1. ‘We don’t perform trials over the course of 10 years to see what our [drug] decisions now mean for later.’
— 1 Drug or 2? – Parents See Risk But Also Hope, New York Times, November 15, 2014
Why not? And if we haven’t until now, what is the excuse for not starting immediately? I get that when short-term testing indicates a new drug might save lives the FDA and the medical community are anxious to use it — in many cases it might be cruel not to use it. But is it unreasonable to ask, no, to demand that all drugs undergo long-term testing from the minute they are released to the marketplace? And informed consent for patients means telling them what isn’t known!
2. ‘The authors note that the pattern of liver damage associated with bodybuilding products is consistent with what might be expected if the products were contaminated with anabolic steroids.’
— Side Effects of Your Supplement May Include Liver Failure, Science Based Pharmacy
Above we have one of my personal nightmares verified as a realistic possibility by experts. My son is an “all natural” body builder. But he has taken over-the-counter supplements bought from mainstream stores like GNC and off the internet (“but there are like 1,000 positive reviews!” he wails when I toss them.) I’ve explained we don’t know for sure what’s in them and I’ve floated the idea that steroids might be illegally added to “all natural” supplements to make them impossibly effective. Previously he’s scoffed. Hope he’s reading this.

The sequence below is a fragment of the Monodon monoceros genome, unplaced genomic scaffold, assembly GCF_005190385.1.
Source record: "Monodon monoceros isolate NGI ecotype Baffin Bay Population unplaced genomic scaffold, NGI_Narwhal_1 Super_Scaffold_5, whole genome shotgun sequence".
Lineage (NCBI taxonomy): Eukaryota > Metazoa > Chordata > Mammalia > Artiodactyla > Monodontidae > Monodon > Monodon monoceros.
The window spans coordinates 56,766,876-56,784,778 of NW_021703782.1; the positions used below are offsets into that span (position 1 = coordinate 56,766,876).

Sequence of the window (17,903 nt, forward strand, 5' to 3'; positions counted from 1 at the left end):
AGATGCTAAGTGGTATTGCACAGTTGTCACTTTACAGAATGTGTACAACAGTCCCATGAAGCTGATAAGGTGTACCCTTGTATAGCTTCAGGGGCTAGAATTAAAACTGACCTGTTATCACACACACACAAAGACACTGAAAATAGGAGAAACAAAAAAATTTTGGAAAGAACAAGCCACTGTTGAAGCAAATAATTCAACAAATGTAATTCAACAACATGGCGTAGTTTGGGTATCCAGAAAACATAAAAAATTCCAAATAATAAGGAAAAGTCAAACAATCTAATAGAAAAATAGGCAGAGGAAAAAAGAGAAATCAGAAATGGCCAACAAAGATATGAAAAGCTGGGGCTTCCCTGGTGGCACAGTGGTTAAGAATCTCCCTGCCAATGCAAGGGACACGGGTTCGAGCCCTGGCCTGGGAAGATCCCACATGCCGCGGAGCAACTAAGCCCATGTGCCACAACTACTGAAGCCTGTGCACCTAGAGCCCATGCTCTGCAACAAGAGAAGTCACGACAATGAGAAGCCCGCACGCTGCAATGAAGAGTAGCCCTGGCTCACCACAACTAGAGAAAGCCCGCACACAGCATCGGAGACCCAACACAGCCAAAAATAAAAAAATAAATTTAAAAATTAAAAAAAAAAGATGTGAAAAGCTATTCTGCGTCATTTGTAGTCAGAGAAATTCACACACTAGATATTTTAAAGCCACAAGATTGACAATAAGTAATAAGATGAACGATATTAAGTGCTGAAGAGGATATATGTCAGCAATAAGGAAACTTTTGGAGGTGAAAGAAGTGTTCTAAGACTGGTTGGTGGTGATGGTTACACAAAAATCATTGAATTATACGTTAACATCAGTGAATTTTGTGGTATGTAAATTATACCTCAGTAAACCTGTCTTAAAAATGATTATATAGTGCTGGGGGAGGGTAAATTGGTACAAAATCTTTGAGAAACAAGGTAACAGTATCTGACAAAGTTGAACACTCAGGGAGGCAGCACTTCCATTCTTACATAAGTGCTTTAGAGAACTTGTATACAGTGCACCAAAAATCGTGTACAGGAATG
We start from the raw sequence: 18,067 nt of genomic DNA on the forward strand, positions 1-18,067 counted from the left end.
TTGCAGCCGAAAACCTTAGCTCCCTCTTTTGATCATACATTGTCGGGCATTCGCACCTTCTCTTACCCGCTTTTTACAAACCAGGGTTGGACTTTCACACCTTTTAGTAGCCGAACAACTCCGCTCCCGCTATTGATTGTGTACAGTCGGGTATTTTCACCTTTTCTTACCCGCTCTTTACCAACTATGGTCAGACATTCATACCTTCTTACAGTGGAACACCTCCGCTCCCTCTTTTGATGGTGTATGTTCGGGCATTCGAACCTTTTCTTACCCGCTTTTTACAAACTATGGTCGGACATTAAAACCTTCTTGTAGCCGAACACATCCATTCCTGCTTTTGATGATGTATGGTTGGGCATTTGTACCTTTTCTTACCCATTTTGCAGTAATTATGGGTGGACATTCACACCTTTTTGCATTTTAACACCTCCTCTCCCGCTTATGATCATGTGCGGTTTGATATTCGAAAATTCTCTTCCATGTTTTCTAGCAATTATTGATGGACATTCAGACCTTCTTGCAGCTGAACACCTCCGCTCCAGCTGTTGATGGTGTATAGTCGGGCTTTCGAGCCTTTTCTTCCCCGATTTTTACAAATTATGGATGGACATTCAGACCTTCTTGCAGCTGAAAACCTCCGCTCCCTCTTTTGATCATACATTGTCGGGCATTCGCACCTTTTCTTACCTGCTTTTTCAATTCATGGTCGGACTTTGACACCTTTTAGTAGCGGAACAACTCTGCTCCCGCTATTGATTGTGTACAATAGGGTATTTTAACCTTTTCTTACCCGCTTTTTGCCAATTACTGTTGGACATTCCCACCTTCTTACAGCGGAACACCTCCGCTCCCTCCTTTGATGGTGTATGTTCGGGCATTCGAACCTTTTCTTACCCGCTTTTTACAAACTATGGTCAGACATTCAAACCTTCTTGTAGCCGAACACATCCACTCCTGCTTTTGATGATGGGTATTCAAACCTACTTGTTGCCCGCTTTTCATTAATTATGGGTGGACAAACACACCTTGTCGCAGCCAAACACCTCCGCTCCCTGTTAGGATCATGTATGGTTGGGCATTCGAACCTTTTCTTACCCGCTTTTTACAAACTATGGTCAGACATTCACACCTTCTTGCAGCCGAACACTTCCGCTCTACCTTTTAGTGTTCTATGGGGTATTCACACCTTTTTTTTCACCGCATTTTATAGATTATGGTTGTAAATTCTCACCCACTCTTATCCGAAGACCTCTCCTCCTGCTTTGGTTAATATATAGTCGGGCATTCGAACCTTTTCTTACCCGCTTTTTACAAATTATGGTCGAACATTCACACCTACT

3. ‘One of my most haunting fears is that in trying to protect my child, I’ll harm her: that her sunscreen, say, will turn out to be toxic. Resistance to vaccination is a dramatic manifestation of this kind of fear.’
— Fearful Parenting is Contagious, A thoughtful book review of On Immunity, by Eula Biss, Boston Review, November 5, 2014
Sometimes a book review is so well-written that I go on to read the reviewer’s work rather than the book. This is one of those reviews. The vaccination issue is central to maintaining and increasing the well-being of every person in our society. We all need to develop our own, informed decisions.
4. ‘Myth #1 – Prescription pain medications should work immediately’ …
‘Myth #3 – Prescription pain medications will take away all of the pain
— Hit and Miss Understanding Prescription Pain Medications, Net News Ledger
Most pain doesn’t go away quickly and some pain can only be alleviated, not eliminated. The demand for a pain-free life can be unrealistic. After all, we will all have a headache at one time or another. The possibility of over medicating in a quest to eliminate all pain is dangerous.